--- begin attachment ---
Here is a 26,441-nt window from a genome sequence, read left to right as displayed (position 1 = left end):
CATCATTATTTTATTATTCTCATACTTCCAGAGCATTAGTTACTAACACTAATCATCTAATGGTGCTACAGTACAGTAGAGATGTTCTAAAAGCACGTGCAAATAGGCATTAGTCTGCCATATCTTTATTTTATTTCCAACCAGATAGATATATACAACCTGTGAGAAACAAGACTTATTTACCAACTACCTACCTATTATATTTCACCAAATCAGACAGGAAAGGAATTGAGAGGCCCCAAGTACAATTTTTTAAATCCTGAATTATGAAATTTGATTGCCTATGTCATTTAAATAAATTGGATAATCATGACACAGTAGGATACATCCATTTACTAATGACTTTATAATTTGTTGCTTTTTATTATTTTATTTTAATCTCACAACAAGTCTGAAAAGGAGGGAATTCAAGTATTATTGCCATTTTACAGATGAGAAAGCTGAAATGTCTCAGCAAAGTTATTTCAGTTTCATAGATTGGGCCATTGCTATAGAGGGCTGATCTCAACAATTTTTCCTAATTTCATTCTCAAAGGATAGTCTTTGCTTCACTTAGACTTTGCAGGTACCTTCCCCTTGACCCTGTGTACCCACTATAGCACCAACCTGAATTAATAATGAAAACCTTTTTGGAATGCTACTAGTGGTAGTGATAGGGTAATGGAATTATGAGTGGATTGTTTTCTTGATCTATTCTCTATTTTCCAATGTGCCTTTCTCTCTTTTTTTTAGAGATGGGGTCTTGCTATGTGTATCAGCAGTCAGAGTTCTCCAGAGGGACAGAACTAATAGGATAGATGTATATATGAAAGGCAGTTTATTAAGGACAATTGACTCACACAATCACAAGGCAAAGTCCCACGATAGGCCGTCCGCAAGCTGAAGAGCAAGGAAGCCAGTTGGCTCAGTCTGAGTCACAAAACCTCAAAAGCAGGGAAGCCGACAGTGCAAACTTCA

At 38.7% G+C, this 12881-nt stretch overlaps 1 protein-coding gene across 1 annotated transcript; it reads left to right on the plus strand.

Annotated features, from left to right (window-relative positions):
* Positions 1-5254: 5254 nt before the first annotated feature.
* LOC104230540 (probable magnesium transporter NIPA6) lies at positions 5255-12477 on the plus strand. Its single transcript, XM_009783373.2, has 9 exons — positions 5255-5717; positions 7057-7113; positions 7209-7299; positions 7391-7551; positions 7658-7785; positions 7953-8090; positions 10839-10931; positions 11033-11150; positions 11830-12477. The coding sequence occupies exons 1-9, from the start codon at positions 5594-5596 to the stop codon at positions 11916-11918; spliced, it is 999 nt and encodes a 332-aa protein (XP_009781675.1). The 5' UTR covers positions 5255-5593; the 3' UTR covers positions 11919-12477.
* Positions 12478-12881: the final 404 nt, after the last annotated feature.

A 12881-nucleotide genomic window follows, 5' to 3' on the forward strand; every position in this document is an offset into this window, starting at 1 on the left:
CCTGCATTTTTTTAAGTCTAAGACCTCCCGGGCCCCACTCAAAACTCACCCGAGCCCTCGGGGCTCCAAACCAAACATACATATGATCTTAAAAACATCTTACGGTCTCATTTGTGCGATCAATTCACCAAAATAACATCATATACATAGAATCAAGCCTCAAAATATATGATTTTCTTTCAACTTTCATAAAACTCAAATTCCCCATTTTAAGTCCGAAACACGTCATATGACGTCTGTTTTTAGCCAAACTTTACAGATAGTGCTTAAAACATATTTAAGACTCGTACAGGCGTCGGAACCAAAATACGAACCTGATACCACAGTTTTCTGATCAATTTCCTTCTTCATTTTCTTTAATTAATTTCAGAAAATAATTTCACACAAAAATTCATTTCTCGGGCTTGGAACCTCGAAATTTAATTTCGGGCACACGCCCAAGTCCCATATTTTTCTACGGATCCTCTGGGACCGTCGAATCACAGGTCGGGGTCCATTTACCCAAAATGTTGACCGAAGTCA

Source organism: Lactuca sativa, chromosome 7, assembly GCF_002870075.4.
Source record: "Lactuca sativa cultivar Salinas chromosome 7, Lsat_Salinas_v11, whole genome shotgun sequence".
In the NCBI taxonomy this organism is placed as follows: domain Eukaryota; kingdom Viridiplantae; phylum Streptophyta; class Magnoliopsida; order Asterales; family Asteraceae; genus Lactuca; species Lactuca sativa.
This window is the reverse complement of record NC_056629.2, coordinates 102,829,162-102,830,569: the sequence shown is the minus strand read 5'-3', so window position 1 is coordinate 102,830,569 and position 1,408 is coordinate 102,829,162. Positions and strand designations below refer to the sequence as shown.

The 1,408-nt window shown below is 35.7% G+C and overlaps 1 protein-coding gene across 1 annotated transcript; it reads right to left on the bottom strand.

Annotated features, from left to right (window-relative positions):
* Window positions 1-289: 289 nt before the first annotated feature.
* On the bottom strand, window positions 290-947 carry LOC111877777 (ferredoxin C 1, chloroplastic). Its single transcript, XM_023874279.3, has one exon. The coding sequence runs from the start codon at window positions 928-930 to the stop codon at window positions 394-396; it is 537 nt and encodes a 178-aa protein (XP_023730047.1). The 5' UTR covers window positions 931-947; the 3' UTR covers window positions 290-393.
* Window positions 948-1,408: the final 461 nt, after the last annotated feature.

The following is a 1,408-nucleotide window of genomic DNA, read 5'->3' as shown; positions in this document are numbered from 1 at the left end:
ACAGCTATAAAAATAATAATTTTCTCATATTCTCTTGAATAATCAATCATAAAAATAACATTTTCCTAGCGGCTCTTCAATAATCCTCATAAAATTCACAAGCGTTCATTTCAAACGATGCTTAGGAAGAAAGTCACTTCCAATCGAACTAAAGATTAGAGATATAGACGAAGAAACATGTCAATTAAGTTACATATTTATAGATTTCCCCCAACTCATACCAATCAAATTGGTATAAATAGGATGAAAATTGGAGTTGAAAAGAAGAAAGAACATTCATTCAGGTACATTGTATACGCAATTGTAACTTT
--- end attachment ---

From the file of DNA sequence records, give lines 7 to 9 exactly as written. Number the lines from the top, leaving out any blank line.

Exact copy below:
* Positions 12478-12881: the final 404 nt, after the last annotated feature.

A 12881-nucleotide genomic window follows, 5' to 3' on the forward strand; every position in this document is an offset into this window, starting at 1 on the left:
CCTGCATTTTTTTAAGTCTAAGACCTCCCGGGCCCCACTCAAAACTCACCCGAGCCCTCGGGGCTCCAAACCAAACATACATATGATCTTAAAAACATCTTACGGTCTCATTTGTGCGATCAATTCACCAAAATAACATCATATACATAGAATCAAGCCTCAAAATATATGATTTTCTTTCAACTTTCATAAAACTCAAATTCCCCATTTTAAGTCCGAAACACGTCATATGACGTCTGTTTTTAGCCAAACTTTACAGATAGTGCTTAAAACATATTTAAGACTCGTACAGGCGTCGGAACCAAAATACGAACCTGATACCACAGTTTTCTGATCAATTTCCTTCTTCATTTTCTTTAATTAATTTCAGAAAATAATTTCACACAAAAATTCATTTCTCGGGCTTGGAACCTCGAAATTTAATTTCGGGCACACGCCCAAGTCCCATATTTTTCTACGGATCCTCTGGGACCGTCGAATCACAGGTCGGGGTCCATTTACCCAAAATGTTGACCGAAGTCA